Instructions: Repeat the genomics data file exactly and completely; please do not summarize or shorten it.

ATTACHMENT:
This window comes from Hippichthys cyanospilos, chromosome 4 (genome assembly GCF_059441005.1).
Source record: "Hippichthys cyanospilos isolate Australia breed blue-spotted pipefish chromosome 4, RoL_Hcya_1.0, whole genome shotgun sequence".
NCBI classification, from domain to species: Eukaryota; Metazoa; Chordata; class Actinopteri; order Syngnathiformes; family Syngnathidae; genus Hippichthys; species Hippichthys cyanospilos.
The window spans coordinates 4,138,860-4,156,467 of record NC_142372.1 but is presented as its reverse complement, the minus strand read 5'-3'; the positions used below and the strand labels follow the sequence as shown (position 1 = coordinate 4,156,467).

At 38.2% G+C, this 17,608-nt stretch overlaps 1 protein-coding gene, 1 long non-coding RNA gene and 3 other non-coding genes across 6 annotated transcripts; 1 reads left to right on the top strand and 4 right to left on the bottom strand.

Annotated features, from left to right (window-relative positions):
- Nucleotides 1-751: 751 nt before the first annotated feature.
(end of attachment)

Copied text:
This window comes from Hippichthys cyanospilos, chromosome 4 (genome assembly GCF_059441005.1).
Source record: "Hippichthys cyanospilos isolate Australia breed blue-spotted pipefish chromosome 4, RoL_Hcya_1.0, whole genome shotgun sequence".
NCBI classification, from domain to species: Eukaryota; Metazoa; Chordata; class Actinopteri; order Syngnathiformes; family Syngnathidae; genus Hippichthys; species Hippichthys cyanospilos.
The window spans coordinates 4,138,860-4,156,467 of record NC_142372.1 but is presented as its reverse complement, the minus strand read 5'-3'; the positions used below and the strand labels follow the sequence as shown (position 1 = coordinate 4,156,467).

At 38.2% G+C, this 17,608-nt stretch overlaps 1 protein-coding gene, 1 long non-coding RNA gene and 3 other non-coding genes across 6 annotated transcripts; 1 reads left to right on the top strand and 4 right to left on the bottom strand.

Annotated features, from left to right (window-relative positions):
- Nucleotides 1-751: 751 nt before the first annotated feature.